First Cow is one of Kelly Reichardt’s shakier efforts. The film begins with an especially incisive William Blake quote (“The bird a nest, the spider a web, man friendship”), and its themes of systemic exploitation, the enduring vagaries of the free market, and the alternately tender and tempestuous bonds of male camaraderie are propped up by characters who come off as half-formed avatars rather than flesh-and-blood human beings. That isn’t to say Reichardt, who’s edited all of her films since Old Joy, has lost the ability to create multilayered, gently provocative imagery. There’s a beauty of a shot in First Cow’s first scene, set in the present day, of a young woman (Alia Shawkat) walking her dog and uncovering a pair of skeletons beside an Oregon river. Cinematographer Christopher Blauvelt frames the bones in a steady, un-showy composition (the film is photographed in the boxy 4:3 aspect ratio) so that it takes a few seconds to realize what you’re looking at. The slow-dawning revelation of the moment epitomizes Reichardt’s tendency in First Cow, as well as in many of her other films, to let drama emerge steadily and organically. Keith Uhlich

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A Girl Missing

A Girl Missing (Kôji Fukada)

Throughout his 2016 film Harmonium, Kôji Fukada favored ambiguous, emotionally charged tableaux over narrative mechanics, and he continues that emphasis in A Girl Missing to ambitious, evocative, and troubling effect. The film is a story driven by kidnapping that’s almost entirely disinterested in the motivations of the kidnapper and the pain of the victim and her family. Instead, the film is attached, to a consciously insular degree, to a nurse, Ichiko (Mariko Tsutsui), whose life is ruined peripherally by the kidnapping due to one peculiarly bad choice on her part. As austere as Harmonium could be, the characters were in their way dynamic and made sense. With A Girl Missing, Fukada may believe that he’s transcended the melodramatic strictures of a regular crime film or of the kind of woman’s martyr vehicle in which Joan Crawford used to specialize. Instead, he’s fashioned an occasionally haunting art object with miserable stick figures. Chuck Bowen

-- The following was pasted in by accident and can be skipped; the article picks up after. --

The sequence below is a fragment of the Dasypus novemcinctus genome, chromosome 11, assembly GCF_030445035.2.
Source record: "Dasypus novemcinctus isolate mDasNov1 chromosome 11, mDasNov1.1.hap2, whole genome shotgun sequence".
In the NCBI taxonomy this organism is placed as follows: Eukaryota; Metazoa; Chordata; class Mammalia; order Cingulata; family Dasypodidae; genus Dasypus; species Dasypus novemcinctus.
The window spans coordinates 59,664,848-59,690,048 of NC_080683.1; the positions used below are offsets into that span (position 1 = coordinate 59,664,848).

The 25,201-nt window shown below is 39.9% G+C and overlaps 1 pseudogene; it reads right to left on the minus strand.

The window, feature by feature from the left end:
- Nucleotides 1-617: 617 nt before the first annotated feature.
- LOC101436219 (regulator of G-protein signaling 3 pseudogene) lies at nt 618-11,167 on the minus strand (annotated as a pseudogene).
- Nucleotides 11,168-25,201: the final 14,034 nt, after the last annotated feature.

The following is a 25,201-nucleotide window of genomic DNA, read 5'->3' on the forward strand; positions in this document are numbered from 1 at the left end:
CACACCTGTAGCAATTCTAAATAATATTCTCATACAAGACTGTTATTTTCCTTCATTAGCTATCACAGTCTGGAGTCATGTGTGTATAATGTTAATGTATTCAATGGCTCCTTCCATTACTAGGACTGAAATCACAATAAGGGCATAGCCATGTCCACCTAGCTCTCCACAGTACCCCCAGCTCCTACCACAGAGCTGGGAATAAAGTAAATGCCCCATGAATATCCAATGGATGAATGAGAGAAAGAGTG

The Irishman

The Irishman (Martin Scorsese)

More so than Goodfellas or Casino, Martin Scorsese’s two other told-in-retrospect gangster films, The Irishman—at least for the first two hours of its riveting three-and-a-half-hour runtime—feels composed of burnished, often blackly funny, fragments of erratic memory. The elderly, wheelchair-bound labor union official and mobster Frank “The Irishman” Sheeran (Robert De Niro) glosses over the truth even when he’s telling it, recalling the past, even at its most violent, with a propulsive, rosy cheer that plays at a cursory glance like Goodfellas-lite. Scorsese knows what his audience is hoping for: glory days, resurrected. But he also understands the impossibility of anyone being exactly as they once were. So he weaves that longing into both The Irishman’s text and its technique, presenting Sheeran’s youthful recollections—his rise in rank with Russell Bufalino’s (Joe Pesci) crew, his work with a beleaguered Jimmy Hoffa (Al Pacino) during the era when Attorney General Robert Kennedy (Jack Huston) worked hard to bring down organized crime—as augmented hoodlum reveries that will soon catch up with the character’s spiritually impoverished present. Uhlich



I Was at Home, But…

I Was at Home, But… (Angela Schanelec)